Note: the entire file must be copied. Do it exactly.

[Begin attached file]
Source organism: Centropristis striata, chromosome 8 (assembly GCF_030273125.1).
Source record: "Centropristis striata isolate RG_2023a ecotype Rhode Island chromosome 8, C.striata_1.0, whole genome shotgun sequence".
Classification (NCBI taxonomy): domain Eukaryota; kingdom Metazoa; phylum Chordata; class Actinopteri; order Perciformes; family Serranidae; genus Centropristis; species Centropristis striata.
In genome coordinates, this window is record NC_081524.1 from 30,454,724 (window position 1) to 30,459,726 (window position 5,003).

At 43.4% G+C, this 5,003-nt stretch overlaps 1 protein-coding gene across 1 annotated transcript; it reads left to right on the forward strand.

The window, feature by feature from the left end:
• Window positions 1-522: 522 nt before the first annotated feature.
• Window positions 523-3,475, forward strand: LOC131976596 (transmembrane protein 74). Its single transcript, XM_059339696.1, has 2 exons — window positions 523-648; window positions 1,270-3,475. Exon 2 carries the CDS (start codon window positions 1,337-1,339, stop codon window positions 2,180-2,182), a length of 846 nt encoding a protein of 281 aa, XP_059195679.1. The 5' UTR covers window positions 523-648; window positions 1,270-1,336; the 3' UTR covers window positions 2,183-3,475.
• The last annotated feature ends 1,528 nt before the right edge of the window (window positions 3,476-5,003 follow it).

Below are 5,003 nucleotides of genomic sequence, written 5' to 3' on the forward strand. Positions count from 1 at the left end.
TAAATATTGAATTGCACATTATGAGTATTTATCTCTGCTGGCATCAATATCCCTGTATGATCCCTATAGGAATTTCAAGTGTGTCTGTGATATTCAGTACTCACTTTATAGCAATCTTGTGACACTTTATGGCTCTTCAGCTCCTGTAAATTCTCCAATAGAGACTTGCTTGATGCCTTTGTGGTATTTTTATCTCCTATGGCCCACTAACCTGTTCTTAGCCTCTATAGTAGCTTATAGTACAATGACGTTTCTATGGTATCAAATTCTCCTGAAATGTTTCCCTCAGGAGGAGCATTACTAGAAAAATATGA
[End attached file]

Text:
Source organism: Centropristis striata, chromosome 8 (assembly GCF_030273125.1).
Source record: "Centropristis striata isolate RG_2023a ecotype Rhode Island chromosome 8, C.striata_1.0, whole genome shotgun sequence".
Classification (NCBI taxonomy): domain Eukaryota; kingdom Metazoa; phylum Chordata; class Actinopteri; order Perciformes; family Serranidae; genus Centropristis; species Centropristis striata.
In genome coordinates, this window is record NC_081524.1 from 30,454,724 (window position 1) to 30,459,726 (window position 5,003).

At 43.4% G+C, this 5,003-nt stretch overlaps 1 protein-coding gene across 1 annotated transcript; it reads left to right on the forward strand.

The window, feature by feature from the left end:
• Window positions 1-522: 522 nt before the first annotated feature.
• Window positions 523-3,475, forward strand: LOC131976596 (transmembrane protein 74). Its single transcript, XM_059339696.1, has 2 exons — window positions 523-648; window positions 1,270-3,475. Exon 2 carries the CDS (start codon window positions 1,337-1,339, stop codon window positions 2,180-2,182), a length of 846 nt encoding a protein of 281 aa, XP_059195679.1. The 5' UTR covers window positions 523-648; window positions 1,270-1,336; the 3' UTR covers window positions 2,183-3,475.
• The last annotated feature ends 1,528 nt before the right edge of the window (window positions 3,476-5,003 follow it).

Below are 5,003 nucleotides of genomic sequence, written 5' to 3' on the forward strand. Positions count from 1 at the left end.
TAAATATTGAATTGCACATTATGAGTATTTATCTCTGCTGGCATCAATATCCCTGTATGATCCCTATAGGAATTTCAAGTGTGTCTGTGATATTCAGTACTCACTTTATAGCAATCTTGTGACACTTTATGGCTCTTCAGCTCCTGTAAATTCTCCAATAGAGACTTGCTTGATGCCTTTGTGGTATTTTTATCTCCTATGGCCCACTAACCTGTTCTTAGCCTCTATAGTAGCTTATAGTACAATGACGTTTCTATGGTATCAAATTCTCCTGAAATGTTTCCCTCAGGAGGAGCATTACTAGAAAAATATGA